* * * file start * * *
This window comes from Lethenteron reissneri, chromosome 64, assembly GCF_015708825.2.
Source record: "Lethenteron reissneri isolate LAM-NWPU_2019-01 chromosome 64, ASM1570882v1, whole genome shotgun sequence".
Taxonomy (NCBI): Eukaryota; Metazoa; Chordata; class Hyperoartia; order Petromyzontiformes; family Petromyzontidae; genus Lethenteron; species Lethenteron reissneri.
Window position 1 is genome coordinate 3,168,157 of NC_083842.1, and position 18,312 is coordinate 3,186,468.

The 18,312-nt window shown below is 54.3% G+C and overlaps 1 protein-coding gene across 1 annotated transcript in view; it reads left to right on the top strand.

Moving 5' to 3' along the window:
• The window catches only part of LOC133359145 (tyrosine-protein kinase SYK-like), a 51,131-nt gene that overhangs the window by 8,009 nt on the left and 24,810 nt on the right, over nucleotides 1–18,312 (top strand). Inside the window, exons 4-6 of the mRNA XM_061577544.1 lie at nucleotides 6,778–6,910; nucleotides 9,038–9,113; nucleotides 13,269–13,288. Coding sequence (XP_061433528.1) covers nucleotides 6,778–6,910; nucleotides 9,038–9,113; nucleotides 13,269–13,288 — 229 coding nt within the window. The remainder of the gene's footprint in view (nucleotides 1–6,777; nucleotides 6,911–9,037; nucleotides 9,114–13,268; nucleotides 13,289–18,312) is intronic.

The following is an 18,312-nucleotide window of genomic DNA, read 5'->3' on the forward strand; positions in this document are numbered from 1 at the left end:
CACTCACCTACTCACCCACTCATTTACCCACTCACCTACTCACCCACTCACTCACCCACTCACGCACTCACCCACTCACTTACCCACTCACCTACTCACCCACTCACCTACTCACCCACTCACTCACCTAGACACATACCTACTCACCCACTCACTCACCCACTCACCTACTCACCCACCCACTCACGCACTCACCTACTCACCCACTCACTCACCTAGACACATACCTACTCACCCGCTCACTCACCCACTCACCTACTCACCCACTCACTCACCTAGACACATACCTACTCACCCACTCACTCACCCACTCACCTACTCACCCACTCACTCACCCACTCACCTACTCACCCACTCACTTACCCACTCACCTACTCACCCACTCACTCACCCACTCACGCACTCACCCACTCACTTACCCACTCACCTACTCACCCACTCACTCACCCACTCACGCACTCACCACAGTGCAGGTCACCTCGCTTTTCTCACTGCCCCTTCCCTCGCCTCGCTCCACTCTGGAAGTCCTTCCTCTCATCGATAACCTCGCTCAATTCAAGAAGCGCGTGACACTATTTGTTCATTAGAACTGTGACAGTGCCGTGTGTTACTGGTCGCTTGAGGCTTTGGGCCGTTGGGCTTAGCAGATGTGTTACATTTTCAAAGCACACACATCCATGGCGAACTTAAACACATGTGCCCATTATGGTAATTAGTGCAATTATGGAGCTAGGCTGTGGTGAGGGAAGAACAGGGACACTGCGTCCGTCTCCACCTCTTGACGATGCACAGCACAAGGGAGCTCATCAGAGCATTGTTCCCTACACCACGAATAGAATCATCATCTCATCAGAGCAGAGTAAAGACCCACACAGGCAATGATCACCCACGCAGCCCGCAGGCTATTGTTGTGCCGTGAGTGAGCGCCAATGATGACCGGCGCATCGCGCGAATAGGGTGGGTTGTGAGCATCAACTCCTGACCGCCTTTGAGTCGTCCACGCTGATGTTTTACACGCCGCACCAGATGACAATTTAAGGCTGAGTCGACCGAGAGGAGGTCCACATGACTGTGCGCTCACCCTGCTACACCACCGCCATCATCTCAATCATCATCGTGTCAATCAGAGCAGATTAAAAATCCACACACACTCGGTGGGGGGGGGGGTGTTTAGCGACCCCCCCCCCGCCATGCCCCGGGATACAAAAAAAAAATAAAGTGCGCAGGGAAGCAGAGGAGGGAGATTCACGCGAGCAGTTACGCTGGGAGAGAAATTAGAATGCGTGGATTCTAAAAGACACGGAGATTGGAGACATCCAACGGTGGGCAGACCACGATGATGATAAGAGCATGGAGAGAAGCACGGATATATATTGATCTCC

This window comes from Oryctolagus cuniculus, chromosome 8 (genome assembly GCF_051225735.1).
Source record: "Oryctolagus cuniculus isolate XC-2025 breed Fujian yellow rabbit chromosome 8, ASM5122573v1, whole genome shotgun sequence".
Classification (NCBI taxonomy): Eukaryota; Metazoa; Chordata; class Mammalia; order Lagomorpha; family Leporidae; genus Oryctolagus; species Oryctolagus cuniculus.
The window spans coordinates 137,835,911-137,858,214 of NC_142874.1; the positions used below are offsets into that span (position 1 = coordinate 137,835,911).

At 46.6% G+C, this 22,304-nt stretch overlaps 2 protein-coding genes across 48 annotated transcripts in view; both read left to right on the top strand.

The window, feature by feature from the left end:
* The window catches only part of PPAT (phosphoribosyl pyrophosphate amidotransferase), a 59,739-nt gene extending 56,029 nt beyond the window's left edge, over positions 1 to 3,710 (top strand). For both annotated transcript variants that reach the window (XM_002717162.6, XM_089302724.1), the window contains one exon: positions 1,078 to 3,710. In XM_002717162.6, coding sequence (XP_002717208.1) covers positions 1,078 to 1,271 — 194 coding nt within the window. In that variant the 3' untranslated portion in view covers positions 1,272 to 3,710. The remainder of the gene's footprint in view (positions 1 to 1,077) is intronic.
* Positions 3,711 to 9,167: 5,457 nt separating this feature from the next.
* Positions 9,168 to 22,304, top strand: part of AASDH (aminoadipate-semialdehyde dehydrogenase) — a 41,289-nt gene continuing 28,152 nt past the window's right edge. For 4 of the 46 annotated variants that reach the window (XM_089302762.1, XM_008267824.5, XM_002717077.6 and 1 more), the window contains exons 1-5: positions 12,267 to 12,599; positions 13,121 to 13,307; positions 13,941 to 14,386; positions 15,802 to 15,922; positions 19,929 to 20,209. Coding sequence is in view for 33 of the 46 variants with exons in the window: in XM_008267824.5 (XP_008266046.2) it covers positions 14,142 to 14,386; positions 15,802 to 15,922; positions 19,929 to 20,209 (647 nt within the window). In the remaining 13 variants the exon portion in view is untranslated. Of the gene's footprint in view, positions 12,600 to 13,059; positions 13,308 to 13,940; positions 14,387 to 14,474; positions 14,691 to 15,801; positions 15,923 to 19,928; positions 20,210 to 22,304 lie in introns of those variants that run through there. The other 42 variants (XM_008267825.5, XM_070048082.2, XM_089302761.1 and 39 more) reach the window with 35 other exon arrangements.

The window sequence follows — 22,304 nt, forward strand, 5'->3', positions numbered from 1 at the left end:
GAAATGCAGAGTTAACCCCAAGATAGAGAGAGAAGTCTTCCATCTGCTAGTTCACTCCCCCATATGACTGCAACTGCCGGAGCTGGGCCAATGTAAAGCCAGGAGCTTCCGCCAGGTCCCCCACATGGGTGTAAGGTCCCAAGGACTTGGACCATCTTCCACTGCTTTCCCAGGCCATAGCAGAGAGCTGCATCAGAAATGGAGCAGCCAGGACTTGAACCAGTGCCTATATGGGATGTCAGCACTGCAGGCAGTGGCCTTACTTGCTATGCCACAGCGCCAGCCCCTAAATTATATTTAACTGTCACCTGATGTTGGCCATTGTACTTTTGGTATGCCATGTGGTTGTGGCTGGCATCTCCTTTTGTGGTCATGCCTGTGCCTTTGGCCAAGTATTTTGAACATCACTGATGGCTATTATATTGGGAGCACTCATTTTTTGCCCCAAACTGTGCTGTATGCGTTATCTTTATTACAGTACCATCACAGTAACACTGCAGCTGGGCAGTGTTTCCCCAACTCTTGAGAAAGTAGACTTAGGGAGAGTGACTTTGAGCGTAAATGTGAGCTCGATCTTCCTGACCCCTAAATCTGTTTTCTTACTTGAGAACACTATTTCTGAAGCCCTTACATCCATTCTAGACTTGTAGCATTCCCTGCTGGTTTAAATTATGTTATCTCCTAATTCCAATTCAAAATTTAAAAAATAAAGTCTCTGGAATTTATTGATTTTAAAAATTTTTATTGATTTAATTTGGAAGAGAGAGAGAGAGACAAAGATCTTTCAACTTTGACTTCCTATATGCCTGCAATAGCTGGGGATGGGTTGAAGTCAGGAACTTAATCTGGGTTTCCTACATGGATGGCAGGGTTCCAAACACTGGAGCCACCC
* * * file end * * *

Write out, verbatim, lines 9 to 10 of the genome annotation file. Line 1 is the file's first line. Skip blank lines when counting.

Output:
CACTCACCTACTCACCCACTCATTTACCCACTCACCTACTCACCCACTCACTCACCCACTCACGCACTCACCCACTCACTTACCCACTCACCTACTCACCCACTCACCTACTCACCCACTCACTCACCTAGACACATACCTACTCACCCACTCACTCACCCACTCACCTACTCACCCACCCACTCACGCACTCACCTACTCACCCACTCACTCACCTAGACACATACCTACTCACCCGCTCACTCACCCACTCACCTACTCACCCACTCACTCACCTAGACACATACCTACTCACCCACTCACTCACCCACTCACCTACTCACCCACTCACTCACCCACTCACCTACTCACCCACTCACTTACCCACTCACCTACTCACCCACTCACTCACCCACTCACGCACTCACCCACTCACTTACCCACTCACCTACTCACCCACTCACTCACCCACTCACGCACTCACCACAGTGCAGGTCACCTCGCTTTTCTCACTGCCCCTTCCCTCGCCTCGCTCCACTCTGGAAGTCCTTCCTCTCATCGATAACCTCGCTCAATTCAAGAAGCGCGTGACACTATTTGTTCATTAGAACTGTGACAGTGCCGTGTGTTACTGGTCGCTTGAGGCTTTGGGCCGTTGGGCTTAGCAGATGTGTTACATTTTCAAAGCACACACATCCATGGCGAACTTAAACACATGTGCCCATTATGGTAATTAGTGCAATTATGGAGCTAGGCTGTGGTGAGGGAAGAACAGGGACACTGCGTCCGTCTCCACCTCTTGACGATGCACAGCACAAGGGAGCTCATCAGAGCATTGTTCCCTACACCACGAATAGAATCATCATCTCATCAGAGCAGAGTAAAGACCCACACAGGCAATGATCACCCACGCAGCCCGCAGGCTATTGTTGTGCCGTGAGTGAGCGCCAATGATGACCGGCGCATCGCGCGAATAGGGTGGGTTGTGAGCATCAACTCCTGACCGCCTTTGAGTCGTCCACGCTGATGTTTTACACGCCGCACCAGATGACAATTTAAGGCTGAGTCGACCGAGAGGAGGTCCACATGACTGTGCGCTCACCCTGCTACACCACCGCCATCATCTCAATCATCATCGTGTCAATCAGAGCAGATTAAAAATCCACACACACTCGGTGGGGGGGGGGGTGTTTAGCGACCCCCCCCCCGCCATGCCCCGGGATACAAAAAAAAAATAAAGTGCGCAGGGAAGCAGAGGAGGGAGATTCACGCGAGCAGTTACGCTGGGAGAGAAATTAGAATGCGTGGATTCTAAAAGACACGGAGATTGGAGACATCCAACGGTGGGCAGACCACGATGATGATAAGAGCATGGAGAGAAGCACGGATATATATTGATCTCC

This window comes from Oryctolagus cuniculus, chromosome 8 (genome assembly GCF_051225735.1).